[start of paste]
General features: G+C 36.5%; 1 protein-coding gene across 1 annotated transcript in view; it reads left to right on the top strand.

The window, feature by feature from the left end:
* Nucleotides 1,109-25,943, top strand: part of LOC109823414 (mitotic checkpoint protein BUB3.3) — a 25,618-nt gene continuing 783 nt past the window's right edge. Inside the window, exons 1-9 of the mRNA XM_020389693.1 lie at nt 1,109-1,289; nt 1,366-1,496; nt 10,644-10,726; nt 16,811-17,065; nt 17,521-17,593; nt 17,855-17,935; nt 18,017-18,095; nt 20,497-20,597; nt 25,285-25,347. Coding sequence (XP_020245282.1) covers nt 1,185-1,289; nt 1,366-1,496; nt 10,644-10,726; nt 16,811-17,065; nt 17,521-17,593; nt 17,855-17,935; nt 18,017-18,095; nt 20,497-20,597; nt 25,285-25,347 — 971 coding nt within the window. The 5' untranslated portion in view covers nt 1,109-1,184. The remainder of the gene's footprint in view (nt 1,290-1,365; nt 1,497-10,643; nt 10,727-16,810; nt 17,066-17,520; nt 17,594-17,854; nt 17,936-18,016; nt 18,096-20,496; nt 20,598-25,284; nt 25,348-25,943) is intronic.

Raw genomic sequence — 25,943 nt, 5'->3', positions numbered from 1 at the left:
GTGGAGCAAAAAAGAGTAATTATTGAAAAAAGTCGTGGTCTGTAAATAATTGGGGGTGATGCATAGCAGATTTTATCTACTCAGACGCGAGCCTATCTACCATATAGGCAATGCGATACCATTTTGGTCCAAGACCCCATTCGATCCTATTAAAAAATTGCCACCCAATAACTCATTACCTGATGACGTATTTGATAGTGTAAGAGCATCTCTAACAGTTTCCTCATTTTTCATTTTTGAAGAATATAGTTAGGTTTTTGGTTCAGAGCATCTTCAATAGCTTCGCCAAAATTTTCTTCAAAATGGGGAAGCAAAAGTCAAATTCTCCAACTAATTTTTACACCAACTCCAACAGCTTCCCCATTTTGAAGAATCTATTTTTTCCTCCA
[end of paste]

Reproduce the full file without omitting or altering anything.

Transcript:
General features: G+C 36.5%; 1 protein-coding gene across 1 annotated transcript in view; it reads left to right on the top strand.

The window, feature by feature from the left end:
* Nucleotides 1,109-25,943, top strand: part of LOC109823414 (mitotic checkpoint protein BUB3.3) — a 25,618-nt gene continuing 783 nt past the window's right edge. Inside the window, exons 1-9 of the mRNA XM_020389693.1 lie at nt 1,109-1,289; nt 1,366-1,496; nt 10,644-10,726; nt 16,811-17,065; nt 17,521-17,593; nt 17,855-17,935; nt 18,017-18,095; nt 20,497-20,597; nt 25,285-25,347. Coding sequence (XP_020245282.1) covers nt 1,185-1,289; nt 1,366-1,496; nt 10,644-10,726; nt 16,811-17,065; nt 17,521-17,593; nt 17,855-17,935; nt 18,017-18,095; nt 20,497-20,597; nt 25,285-25,347 — 971 coding nt within the window. The 5' untranslated portion in view covers nt 1,109-1,184. The remainder of the gene's footprint in view (nt 1,290-1,365; nt 1,497-10,643; nt 10,727-16,810; nt 17,066-17,520; nt 17,594-17,854; nt 17,936-18,016; nt 18,096-20,496; nt 20,598-25,284; nt 25,348-25,943) is intronic.

Raw genomic sequence — 25,943 nt, 5'->3', positions numbered from 1 at the left:
GTGGAGCAAAAAAGAGTAATTATTGAAAAAAGTCGTGGTCTGTAAATAATTGGGGGTGATGCATAGCAGATTTTATCTACTCAGACGCGAGCCTATCTACCATATAGGCAATGCGATACCATTTTGGTCCAAGACCCCATTCGATCCTATTAAAAAATTGCCACCCAATAACTCATTACCTGATGACGTATTTGATAGTGTAAGAGCATCTCTAACAGTTTCCTCATTTTTCATTTTTGAAGAATATAGTTAGGTTTTTGGTTCAGAGCATCTTCAATAGCTTCGCCAAAATTTTCTTCAAAATGGGGAAGCAAAAGTCAAATTCTCCAACTAATTTTTACACCAACTCCAACAGCTTCCCCATTTTGAAGAATCTATTTTTTCCTCCA